skip to Main Content
Payments | Understanding All Basics About Payments 101

Payments | Understanding all basics about Payments 101

Processing Procedures Depend on the Platform and Sales Method

When a customer swipes a card or enters payment information online, funds will move from the customer’s account to the merchant’s. But, how do the funds move from one account to another? How long does it take? Are there costs involved?

The way in which your transactions are processed and how funds are made available for use will depend on the platform you use to process payments and the method you use to acquire customers for your hotel.

Online payment processing differs from in-person transactions. For example, processing payments with PayPal is vastly different from transacting with a traditional merchant account and swiping a customer’s card at the desk in front of them. Furthermore, an embedded payment system like Hotel Link Pay grants the ability to combine all the operational details for a customer with their payment details. In many cases, saving valuable time and mitigating human error.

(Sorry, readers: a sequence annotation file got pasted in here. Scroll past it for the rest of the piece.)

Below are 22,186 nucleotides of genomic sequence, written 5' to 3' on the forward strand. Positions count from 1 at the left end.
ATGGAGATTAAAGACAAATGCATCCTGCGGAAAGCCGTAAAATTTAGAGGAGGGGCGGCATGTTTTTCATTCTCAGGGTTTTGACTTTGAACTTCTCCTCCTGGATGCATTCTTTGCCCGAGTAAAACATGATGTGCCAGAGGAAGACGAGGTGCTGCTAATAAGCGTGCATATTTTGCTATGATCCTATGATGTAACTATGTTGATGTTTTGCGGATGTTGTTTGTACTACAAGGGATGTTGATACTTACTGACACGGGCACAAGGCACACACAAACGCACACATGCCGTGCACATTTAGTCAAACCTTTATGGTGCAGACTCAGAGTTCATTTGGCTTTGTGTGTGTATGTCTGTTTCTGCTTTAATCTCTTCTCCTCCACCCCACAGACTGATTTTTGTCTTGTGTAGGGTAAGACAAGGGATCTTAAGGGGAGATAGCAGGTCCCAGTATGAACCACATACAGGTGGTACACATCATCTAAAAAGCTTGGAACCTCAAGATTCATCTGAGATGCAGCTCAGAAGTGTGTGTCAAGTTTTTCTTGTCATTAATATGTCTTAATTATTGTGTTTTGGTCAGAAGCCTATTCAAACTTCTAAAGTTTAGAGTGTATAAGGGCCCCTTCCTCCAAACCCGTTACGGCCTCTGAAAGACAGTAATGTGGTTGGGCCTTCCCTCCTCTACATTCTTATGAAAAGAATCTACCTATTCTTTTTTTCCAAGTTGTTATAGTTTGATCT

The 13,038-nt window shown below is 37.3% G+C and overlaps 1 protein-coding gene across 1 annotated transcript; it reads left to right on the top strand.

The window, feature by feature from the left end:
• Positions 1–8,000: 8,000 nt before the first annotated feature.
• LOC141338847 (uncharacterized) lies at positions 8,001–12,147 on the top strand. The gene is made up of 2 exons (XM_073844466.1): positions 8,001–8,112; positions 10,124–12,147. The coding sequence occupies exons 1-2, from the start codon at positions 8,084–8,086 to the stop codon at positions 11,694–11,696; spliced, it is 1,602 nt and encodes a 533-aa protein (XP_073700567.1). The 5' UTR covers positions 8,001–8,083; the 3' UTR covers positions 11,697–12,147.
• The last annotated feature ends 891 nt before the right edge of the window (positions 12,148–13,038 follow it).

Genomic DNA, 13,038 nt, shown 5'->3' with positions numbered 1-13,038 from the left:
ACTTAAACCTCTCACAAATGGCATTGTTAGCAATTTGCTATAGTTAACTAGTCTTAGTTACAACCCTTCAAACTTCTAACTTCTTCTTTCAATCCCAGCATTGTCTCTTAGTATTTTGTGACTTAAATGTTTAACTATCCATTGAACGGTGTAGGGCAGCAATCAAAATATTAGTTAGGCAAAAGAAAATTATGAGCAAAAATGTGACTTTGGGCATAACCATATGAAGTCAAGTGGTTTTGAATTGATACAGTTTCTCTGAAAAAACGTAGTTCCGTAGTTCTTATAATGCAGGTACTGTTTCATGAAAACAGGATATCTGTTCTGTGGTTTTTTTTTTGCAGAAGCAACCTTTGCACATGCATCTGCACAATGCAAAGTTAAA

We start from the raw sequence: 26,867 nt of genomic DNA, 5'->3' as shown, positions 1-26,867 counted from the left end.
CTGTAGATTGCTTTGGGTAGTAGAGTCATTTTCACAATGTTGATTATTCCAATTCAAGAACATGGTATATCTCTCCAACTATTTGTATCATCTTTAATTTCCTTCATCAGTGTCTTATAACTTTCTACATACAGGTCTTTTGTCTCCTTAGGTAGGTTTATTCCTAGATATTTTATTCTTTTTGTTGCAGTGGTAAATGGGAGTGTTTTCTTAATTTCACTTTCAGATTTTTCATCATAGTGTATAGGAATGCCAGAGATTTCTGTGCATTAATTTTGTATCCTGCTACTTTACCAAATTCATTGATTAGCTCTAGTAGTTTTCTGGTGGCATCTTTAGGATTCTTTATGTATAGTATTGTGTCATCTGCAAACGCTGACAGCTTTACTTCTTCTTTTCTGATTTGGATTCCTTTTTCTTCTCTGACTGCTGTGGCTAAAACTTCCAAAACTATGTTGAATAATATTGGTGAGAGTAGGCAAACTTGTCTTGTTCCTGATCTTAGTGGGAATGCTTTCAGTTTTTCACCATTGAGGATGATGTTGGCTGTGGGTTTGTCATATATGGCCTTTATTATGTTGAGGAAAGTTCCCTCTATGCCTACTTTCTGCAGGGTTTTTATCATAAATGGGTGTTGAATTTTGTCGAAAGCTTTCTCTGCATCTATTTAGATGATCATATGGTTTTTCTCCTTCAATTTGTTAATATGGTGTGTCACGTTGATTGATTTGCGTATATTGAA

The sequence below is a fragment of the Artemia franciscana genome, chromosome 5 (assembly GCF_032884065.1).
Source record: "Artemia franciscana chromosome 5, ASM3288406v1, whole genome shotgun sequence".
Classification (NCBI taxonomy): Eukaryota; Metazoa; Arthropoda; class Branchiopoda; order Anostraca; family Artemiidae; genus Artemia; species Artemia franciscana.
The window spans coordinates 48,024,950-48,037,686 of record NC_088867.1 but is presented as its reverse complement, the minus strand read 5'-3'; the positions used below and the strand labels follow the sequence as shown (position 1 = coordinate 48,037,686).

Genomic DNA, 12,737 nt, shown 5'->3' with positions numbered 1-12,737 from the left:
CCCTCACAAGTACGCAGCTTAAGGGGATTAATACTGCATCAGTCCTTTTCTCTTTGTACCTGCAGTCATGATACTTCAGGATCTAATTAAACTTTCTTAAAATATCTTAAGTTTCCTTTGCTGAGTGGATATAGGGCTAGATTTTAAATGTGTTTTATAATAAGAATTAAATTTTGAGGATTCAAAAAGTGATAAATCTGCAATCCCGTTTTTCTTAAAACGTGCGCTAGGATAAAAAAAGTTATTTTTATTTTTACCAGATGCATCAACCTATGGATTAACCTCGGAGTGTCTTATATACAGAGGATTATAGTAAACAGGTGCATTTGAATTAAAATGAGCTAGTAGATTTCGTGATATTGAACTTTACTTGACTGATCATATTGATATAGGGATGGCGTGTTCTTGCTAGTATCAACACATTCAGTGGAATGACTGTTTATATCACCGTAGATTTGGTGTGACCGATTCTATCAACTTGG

In this article, we’ll explain how online payments are processed at a high level and the players involved.

First of all, we need to go through important terms often used in the payment process especially in hotel industry and regarding all players:

  • Consumer: Guest, booker 
  • Issuer: The bank that provides the consumer with a credit or debit card.
  • Merchant: Hotel or Accommodation Provider 
  • Merchant Account: Online payment service allowing a merchant to take online payments
  • Acquirer: The financial institution that provides the merchant account.
  • Processor: The link between the acquirer and the merchant. The processor attends to all the payment processing tasks but does not connect directly to merchants or consumers. They use Payment Gateways to integrate into platforms and websites on their behalf.